Burnaby council voted to keep pit bulls in the city muzzled and considered a "vicious dog" at Monday night's meeting.
On Sept. 9, a city staff report recommended keeping the breed-specific legislation in its 1991 bylaw and strengthening its fines and fees.
The new amendments have replaced a vicious dog incident and impound fees from $200 to $400, to $500. A vicious dog will now be impounded for 21 days and licence fees will be $100 and $150 (unaltered). A fine for an aggressive dog incident where no bite occurs is now $200.
Councillor after councillor at the Sept. 30 meeting said they supported the report because pit bulls are naturally vicious.
Coun. Nick Volkow said he was open minded about the issue until last Monday, when after listening to the delegations defending pit bulls and asking for the removal of breed-specific language - a news report of five pit bulls mauling a two-year-old in Los Angeles came forward.
"When it comes to the issue of pit bulls, I don't know what we're doing today is not the right thing," he added.
Coun. Pietro Calendino said protecting public safety is their number one priority.
"I'll call it the vocal minority that's been addressing us, writing to us, again, as I said, passionate about their pit bull dog," he said. "But we have a very silent majority out there that is in support of what the council is doing and they want us to not change our mind about ... restraining vicious dogs in the public."
Calendino noted that he has spoken to several citizens who support strengthening the city's breed-specific legislation.
Council gave the public until Sept. 20 to send in comments about the bylaw amendments.
According to the city clerk's department, as of Sept.30 about 108 letters were received: 95 were against the report and 13 supported it. Of the 108 letters, about 36 were from non-residents.
The two delegations at Monday night's meeting encouraged council to review its data, speak to the experts and engage with other municipalities. Burnaby is now one of three cities in the region that have not removed breed-specific legislation from their animal control bylaw, including Richmond and West Vancouver.
Mayor Derek Corrigan said people pick and choose data to support their own opinion, and the good pit bull owners feel "put upon."
"It's unfortunate this dog was bred by human beings in order to be a fighting dog, in order to be a dog that learned how to fight to kill and to sustain an attack," he said. "Unfortunately though, there are people out there who use this dog like a weapon. There are people out there who consider this dog is part of their macho image."
He also noted that he did not want to remove the breed-specific legislation and then have a child get attacked by a pit bull because he would feel personally responsible.
The report passed unanimously.
Council chambers were half full of pit bull advocates who left immediately after the decision was made - among them was Kristen Neratini, a Burnaby resident, pit bull owner and a member of the HugABull Advocacy and Rescue Society.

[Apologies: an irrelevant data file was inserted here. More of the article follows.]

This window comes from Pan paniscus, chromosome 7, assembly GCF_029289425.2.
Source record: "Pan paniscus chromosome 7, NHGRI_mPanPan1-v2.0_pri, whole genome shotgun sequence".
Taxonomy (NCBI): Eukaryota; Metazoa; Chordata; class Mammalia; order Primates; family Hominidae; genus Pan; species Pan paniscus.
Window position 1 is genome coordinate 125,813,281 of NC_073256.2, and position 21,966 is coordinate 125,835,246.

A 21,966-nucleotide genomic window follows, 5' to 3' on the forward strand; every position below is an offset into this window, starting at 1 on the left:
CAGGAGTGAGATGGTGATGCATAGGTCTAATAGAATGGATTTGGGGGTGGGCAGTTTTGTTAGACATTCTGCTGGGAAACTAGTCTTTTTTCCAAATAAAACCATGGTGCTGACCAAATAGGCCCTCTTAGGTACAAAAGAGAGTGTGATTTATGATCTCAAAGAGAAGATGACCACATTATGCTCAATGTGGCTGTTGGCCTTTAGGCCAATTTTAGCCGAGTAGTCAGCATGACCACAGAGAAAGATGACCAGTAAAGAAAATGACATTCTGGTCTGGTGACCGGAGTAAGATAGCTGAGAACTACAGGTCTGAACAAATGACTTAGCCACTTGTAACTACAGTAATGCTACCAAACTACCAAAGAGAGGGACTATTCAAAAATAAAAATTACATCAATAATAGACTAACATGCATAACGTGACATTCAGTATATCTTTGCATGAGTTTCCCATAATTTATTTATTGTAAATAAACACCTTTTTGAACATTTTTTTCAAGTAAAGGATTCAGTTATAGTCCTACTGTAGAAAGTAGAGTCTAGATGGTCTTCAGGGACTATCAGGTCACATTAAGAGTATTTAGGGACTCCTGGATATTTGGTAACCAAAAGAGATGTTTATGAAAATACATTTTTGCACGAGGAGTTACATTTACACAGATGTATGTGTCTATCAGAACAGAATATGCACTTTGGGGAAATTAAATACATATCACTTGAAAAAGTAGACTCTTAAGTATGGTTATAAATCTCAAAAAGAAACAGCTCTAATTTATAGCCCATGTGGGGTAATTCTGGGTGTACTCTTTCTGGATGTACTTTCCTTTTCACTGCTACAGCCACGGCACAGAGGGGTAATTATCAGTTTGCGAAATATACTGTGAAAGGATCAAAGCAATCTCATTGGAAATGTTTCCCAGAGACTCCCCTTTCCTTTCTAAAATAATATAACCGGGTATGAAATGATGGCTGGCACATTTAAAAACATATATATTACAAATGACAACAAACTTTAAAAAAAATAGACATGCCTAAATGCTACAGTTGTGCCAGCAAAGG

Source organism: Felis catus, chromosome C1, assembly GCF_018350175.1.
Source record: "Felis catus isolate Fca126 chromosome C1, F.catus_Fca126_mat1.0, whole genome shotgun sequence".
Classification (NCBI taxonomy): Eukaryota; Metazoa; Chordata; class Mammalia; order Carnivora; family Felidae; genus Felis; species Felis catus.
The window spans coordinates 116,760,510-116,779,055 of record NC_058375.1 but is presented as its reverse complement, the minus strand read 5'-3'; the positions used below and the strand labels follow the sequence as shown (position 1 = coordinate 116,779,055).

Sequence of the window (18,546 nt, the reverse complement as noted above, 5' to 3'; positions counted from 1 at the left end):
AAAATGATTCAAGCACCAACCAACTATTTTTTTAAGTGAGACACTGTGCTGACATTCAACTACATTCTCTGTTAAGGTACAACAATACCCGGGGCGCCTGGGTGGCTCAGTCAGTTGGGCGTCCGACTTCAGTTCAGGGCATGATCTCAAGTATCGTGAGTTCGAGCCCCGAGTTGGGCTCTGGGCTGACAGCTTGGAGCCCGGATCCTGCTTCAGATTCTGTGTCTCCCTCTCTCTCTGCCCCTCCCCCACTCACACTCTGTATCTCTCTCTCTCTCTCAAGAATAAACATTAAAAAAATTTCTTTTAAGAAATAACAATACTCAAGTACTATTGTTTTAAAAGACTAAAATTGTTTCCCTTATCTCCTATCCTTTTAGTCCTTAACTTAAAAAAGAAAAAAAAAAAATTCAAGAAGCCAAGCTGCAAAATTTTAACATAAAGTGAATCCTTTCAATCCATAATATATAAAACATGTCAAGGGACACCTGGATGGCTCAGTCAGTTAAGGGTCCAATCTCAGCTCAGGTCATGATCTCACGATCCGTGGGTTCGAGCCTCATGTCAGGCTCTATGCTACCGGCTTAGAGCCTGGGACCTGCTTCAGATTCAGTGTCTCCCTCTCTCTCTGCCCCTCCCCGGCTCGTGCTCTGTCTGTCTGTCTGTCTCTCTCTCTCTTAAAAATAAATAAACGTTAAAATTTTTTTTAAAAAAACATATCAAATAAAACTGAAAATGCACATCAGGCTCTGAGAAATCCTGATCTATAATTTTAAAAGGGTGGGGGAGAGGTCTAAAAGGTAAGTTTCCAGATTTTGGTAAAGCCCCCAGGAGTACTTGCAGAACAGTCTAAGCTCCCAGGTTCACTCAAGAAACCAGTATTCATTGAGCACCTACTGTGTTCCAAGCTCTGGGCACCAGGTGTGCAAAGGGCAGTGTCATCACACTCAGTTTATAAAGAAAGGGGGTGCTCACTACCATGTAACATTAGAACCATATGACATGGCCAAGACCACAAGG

"I'm very disappointed. I'm speechless to be honest," she said about council's decision. "The comment made about private conversations that they can't prove happened, taking the stance that while they heard from a small majority of the community that led them to believe the rest of the population was in support of their recommendations was probably one of the most shocking statements I heard from the evening."
Neratini said council chose to disregard HugABull's petition, delegations from academics and the animal law litigator to remove the pit bull wording from the bylaw.
"I truly, truly believe this council held fast to their original decision made 12 years ago based on the fact they were not comfortable having to admit they were wrong. That is my overall belief," she said. "We have a council in place that rather than looking at the hard facts, respecting the voice of their community they choose to ignore it, choose to listen to their own voices, choose to rely on their own Google searches to provide them with their position and I think as a resident of Burnaby as a resident of British Columbia this is probably one of the most atrocious things I have ever witnessed firsthand and it has really left a really sour taste in my mouth, as far as how this particular city council manages itself and manages the community."
The new amendments also include increasing the number of dogs allowed per household from two to three, and it updated the prohibited animals list that includes poisonous or venomous animals.
The second part of the animal control bylaw report is expected to come forward at the Oct. 7 meeting, which will address pet sales in the city. It will likely then get tabled for two weeks, which will allow the public to send in their comments.
Then at council's Oct. 28 meeting, the report will be lifted from the table and discussed.
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